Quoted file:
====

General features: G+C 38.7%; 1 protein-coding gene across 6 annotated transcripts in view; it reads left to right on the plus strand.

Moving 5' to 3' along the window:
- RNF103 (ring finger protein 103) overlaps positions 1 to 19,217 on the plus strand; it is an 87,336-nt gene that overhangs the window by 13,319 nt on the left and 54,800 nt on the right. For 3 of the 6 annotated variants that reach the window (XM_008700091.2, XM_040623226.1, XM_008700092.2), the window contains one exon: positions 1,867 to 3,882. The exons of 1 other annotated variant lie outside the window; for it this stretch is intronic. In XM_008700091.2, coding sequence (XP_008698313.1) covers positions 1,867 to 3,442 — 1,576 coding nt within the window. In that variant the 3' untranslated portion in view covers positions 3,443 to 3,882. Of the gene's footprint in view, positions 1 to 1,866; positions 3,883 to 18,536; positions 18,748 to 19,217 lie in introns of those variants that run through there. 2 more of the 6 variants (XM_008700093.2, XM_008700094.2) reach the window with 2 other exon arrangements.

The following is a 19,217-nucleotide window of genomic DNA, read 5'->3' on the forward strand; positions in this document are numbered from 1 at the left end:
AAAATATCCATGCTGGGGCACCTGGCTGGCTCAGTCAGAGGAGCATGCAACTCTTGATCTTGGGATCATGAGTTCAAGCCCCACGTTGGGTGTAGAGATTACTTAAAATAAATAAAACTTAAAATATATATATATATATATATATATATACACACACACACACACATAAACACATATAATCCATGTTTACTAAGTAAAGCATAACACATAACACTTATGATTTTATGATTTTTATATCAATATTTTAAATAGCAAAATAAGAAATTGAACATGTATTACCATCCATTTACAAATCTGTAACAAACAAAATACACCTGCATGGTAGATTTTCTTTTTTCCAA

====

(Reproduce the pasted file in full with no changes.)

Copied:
General features: G+C 38.7%; 1 protein-coding gene across 6 annotated transcripts in view; it reads left to right on the plus strand.

Moving 5' to 3' along the window:
- RNF103 (ring finger protein 103) overlaps positions 1 to 19,217 on the plus strand; it is an 87,336-nt gene that overhangs the window by 13,319 nt on the left and 54,800 nt on the right. For 3 of the 6 annotated variants that reach the window (XM_008700091.2, XM_040623226.1, XM_008700092.2), the window contains one exon: positions 1,867 to 3,882. The exons of 1 other annotated variant lie outside the window; for it this stretch is intronic. In XM_008700091.2, coding sequence (XP_008698313.1) covers positions 1,867 to 3,442 — 1,576 coding nt within the window. In that variant the 3' untranslated portion in view covers positions 3,443 to 3,882. Of the gene's footprint in view, positions 1 to 1,866; positions 3,883 to 18,536; positions 18,748 to 19,217 lie in introns of those variants that run through there. 2 more of the 6 variants (XM_008700093.2, XM_008700094.2) reach the window with 2 other exon arrangements.

The following is a 19,217-nucleotide window of genomic DNA, read 5'->3' on the forward strand; positions in this document are numbered from 1 at the left end:
AAAATATCCATGCTGGGGCACCTGGCTGGCTCAGTCAGAGGAGCATGCAACTCTTGATCTTGGGATCATGAGTTCAAGCCCCACGTTGGGTGTAGAGATTACTTAAAATAAATAAAACTTAAAATATATATATATATATATATATATATACACACACACACACACATAAACACATATAATCCATGTTTACTAAGTAAAGCATAACACATAACACTTATGATTTTATGATTTTTATATCAATATTTTAAATAGCAAAATAAGAAATTGAACATGTATTACCATCCATTTACAAATCTGTAACAAACAAAATACACCTGCATGGTAGATTTTCTTTTTTCCAA